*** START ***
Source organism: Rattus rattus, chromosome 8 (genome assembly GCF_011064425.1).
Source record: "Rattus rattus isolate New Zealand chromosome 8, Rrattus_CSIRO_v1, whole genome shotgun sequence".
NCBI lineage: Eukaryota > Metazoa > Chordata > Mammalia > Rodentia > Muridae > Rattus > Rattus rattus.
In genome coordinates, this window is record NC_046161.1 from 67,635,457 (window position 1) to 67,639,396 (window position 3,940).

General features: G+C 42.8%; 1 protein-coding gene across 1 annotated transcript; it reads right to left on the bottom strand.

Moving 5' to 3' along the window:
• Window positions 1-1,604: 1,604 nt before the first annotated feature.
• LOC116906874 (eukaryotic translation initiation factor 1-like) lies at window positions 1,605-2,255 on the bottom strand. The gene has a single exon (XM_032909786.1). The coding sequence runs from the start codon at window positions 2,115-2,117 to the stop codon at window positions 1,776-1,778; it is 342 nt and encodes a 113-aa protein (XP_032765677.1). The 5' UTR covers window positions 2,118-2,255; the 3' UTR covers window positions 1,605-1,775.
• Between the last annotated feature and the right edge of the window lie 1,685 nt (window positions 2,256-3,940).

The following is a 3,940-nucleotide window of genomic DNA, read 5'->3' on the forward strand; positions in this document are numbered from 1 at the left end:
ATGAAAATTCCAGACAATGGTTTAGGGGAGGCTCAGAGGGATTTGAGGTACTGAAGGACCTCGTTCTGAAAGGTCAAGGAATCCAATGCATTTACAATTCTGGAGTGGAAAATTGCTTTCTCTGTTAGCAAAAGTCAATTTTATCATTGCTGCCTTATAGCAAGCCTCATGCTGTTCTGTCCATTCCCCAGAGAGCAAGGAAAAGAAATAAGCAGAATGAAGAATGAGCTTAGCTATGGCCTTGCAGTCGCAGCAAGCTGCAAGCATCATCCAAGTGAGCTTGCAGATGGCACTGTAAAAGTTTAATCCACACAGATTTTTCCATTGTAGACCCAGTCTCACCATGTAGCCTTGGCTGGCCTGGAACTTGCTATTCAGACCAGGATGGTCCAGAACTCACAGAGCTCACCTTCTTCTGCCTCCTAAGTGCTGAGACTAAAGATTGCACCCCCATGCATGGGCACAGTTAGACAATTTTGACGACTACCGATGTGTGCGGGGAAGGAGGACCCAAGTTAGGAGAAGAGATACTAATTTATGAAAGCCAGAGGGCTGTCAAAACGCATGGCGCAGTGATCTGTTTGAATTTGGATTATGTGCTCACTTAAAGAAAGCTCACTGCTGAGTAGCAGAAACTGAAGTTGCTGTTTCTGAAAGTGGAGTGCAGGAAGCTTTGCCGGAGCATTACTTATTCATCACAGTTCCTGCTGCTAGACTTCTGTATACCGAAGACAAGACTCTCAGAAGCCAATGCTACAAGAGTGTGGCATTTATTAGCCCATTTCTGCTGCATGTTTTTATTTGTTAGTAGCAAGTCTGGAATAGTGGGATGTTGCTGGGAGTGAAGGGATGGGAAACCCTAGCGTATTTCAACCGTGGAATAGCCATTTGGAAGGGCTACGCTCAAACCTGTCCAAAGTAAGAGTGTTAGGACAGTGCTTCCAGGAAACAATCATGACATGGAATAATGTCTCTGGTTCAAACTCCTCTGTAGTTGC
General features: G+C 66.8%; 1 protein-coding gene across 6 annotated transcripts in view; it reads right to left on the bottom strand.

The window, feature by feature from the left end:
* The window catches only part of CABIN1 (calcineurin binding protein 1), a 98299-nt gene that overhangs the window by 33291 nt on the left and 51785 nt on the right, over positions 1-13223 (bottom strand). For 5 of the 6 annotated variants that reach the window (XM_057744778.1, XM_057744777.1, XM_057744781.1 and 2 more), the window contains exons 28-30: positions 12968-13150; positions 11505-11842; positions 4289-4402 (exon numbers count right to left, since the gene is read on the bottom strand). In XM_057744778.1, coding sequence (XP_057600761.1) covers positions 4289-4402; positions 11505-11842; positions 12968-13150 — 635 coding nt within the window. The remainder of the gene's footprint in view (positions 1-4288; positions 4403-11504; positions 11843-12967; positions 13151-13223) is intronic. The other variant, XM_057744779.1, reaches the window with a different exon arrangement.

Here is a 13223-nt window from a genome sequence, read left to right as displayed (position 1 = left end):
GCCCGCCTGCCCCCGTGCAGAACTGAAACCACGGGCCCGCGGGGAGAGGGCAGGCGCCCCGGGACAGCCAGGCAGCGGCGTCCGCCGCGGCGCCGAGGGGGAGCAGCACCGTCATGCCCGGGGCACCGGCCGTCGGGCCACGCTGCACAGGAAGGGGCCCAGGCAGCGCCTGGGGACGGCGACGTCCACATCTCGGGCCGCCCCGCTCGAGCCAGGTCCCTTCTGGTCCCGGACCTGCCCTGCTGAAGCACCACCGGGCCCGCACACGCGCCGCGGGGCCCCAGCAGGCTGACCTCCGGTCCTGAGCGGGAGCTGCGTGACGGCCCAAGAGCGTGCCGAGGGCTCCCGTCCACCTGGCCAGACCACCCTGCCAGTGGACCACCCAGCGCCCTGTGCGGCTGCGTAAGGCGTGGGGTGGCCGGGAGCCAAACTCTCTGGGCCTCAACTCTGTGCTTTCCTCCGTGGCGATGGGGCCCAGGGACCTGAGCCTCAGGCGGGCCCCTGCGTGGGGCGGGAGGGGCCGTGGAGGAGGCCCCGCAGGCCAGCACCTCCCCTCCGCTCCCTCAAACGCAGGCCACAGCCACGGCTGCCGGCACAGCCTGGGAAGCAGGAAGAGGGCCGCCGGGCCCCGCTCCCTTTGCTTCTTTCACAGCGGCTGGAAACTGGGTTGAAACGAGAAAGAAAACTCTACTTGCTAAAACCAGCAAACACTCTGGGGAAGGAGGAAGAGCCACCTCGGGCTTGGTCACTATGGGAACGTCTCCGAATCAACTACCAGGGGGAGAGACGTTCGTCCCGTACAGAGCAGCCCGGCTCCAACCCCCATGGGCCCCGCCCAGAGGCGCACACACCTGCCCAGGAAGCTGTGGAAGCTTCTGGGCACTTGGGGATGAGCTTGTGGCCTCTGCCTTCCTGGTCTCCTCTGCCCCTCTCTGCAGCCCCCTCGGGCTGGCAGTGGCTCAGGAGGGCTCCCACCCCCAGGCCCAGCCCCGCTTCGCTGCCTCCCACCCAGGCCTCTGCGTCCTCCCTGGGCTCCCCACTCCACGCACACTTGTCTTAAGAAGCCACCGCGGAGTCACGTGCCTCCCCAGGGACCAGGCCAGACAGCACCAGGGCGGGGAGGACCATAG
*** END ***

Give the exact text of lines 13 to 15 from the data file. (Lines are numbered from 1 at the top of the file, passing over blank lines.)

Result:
The window, feature by feature from the left end:
* The window catches only part of CABIN1 (calcineurin binding protein 1), a 98299-nt gene that overhangs the window by 33291 nt on the left and 51785 nt on the right, over positions 1-13223 (bottom strand). For 5 of the 6 annotated variants that reach the window (XM_057744778.1, XM_057744777.1, XM_057744781.1 and 2 more), the window contains exons 28-30: positions 12968-13150; positions 11505-11842; positions 4289-4402 (exon numbers count right to left, since the gene is read on the bottom strand). In XM_057744778.1, coding sequence (XP_057600761.1) covers positions 4289-4402; positions 11505-11842; positions 12968-13150 — 635 coding nt within the window. The remainder of the gene's footprint in view (positions 1-4288; positions 4403-11504; positions 11843-12967; positions 13151-13223) is intronic. The other variant, XM_057744779.1, reaches the window with a different exon arrangement.

Here is a 13223-nt window from a genome sequence, read left to right as displayed (position 1 = left end):